At dawn, rowers glide silently across the still waters, only the wake of their skiffs ruffling the surface. As the sun rises over the eastern horizon, cruise ships and ferries pull into port, crossing waves with the fishing vessels heading out to sea. Then, as the streets start to bustle with people on their way to work, floatplanes rev their engines, ready to take passengers on scenic tours of the Canadian Gulf and American San Juan Islands. It’s a wonderful way to start the day.

Looking every bit like one of the finest chateaux of Europe, The Empress is a lovingly restored and maintained historic hotel that opened in 1908, and is today a Canadian National Landmark. She’s a classic with Internet access. She’s matronly, yet surprisingly in fashion.

Within her statuesque, ivy-covered walls are 477 elegant rooms and suites. High tea has been served every afternoon since 1908, and a drink in the Bengal Lounge transports the visitor to British Colonial India circa 1930. Princes, queens, and presidents have relished the opportunity to stay at The Empress when visiting this handsome, livable city of 75,000.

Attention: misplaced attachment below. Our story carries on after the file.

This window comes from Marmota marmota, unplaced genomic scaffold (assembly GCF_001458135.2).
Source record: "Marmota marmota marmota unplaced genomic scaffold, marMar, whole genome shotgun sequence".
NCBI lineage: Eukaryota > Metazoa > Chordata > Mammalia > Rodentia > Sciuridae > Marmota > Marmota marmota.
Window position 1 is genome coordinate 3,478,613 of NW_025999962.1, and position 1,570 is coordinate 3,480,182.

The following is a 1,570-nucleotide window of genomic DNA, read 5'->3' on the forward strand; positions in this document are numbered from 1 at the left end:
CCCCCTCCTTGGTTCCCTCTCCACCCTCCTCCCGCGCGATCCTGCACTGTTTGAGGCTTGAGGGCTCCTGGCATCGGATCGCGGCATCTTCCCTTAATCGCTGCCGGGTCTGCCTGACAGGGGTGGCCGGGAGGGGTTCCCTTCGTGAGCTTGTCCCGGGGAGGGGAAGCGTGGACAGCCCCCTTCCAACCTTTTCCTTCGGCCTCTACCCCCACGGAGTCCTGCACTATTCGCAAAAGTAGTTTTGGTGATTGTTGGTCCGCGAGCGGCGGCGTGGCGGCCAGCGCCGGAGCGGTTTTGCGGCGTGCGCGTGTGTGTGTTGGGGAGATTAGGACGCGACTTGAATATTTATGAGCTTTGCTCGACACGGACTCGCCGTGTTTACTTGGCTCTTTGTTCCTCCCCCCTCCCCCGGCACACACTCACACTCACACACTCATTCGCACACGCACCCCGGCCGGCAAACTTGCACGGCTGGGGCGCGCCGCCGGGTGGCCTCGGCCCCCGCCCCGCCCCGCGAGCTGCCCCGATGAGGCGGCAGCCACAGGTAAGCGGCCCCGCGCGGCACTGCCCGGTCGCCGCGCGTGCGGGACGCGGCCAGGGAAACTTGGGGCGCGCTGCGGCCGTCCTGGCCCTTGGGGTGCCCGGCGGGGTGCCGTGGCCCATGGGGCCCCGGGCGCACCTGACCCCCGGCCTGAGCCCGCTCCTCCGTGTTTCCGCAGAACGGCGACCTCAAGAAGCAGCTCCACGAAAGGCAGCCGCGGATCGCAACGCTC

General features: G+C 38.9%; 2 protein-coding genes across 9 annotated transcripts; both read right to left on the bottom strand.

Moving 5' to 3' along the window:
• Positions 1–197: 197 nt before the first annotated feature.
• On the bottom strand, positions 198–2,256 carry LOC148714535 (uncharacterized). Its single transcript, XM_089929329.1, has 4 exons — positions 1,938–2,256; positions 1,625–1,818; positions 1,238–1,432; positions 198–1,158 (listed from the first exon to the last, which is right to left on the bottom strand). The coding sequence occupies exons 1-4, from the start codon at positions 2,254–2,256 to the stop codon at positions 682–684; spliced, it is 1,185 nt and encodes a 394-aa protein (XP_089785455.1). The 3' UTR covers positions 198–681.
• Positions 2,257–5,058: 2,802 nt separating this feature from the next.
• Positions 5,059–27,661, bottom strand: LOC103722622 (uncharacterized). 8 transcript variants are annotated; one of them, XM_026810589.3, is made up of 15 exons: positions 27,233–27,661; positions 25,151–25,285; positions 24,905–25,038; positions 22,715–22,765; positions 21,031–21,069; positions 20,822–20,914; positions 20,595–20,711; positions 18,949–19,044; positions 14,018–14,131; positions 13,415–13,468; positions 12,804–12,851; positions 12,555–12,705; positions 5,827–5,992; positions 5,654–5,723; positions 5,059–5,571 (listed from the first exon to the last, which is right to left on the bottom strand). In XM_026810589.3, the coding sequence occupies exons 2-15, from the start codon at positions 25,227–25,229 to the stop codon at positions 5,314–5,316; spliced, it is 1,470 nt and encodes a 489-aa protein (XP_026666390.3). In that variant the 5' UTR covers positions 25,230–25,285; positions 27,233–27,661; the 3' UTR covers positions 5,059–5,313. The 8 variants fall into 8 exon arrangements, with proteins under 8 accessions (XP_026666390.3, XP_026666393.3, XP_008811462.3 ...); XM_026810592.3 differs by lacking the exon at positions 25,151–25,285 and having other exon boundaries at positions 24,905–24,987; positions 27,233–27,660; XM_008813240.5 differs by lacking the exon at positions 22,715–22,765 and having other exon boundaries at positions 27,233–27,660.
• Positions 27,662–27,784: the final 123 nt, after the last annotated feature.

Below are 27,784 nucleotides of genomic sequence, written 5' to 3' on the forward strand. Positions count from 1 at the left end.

From this stately perch, golfers can get to several top courses within 15 minutes. Both the oldest course west of the Rockies – Victoria Golf Club (1893) – as well as the newest, Bear Mountain Golf and Country Club (2004), are a short drive away. Both are gems and among the best layouts in Canada.

Until this year, venerable Victoria Golf Club has been extremely private, open only to members and the lucky few. Those who are fortunate enough to have played here come away boasting about the seaside stretch of holes – Nos. 5, 7, 8 and 9 – that rival Pebble Beach for sheer beauty. Now, by special arrangement, guests who book a Fairmont Gold package at The Empress can play this old fashioned links-style course, and judge for themselves.